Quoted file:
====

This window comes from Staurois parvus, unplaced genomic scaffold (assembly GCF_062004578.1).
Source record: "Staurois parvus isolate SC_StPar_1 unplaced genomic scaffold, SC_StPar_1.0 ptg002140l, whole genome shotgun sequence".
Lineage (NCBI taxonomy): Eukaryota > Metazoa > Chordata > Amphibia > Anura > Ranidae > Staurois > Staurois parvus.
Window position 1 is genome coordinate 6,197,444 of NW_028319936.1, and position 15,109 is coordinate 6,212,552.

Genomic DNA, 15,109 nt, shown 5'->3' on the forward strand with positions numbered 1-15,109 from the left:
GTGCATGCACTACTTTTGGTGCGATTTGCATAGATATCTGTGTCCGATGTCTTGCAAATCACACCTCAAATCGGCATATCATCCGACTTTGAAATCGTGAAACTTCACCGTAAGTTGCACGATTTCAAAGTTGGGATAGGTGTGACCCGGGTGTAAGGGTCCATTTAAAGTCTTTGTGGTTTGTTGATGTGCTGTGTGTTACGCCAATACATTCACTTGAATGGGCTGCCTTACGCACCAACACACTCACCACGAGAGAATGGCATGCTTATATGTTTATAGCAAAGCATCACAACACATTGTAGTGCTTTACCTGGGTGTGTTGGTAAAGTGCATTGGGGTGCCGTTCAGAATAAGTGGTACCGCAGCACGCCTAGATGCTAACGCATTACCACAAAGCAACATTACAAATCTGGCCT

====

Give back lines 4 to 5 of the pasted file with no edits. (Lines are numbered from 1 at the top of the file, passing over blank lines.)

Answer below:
Window position 1 is genome coordinate 6,197,444 of NW_028319936.1, and position 15,109 is coordinate 6,212,552.

Genomic DNA, 15,109 nt, shown 5'->3' on the forward strand with positions numbered 1-15,109 from the left: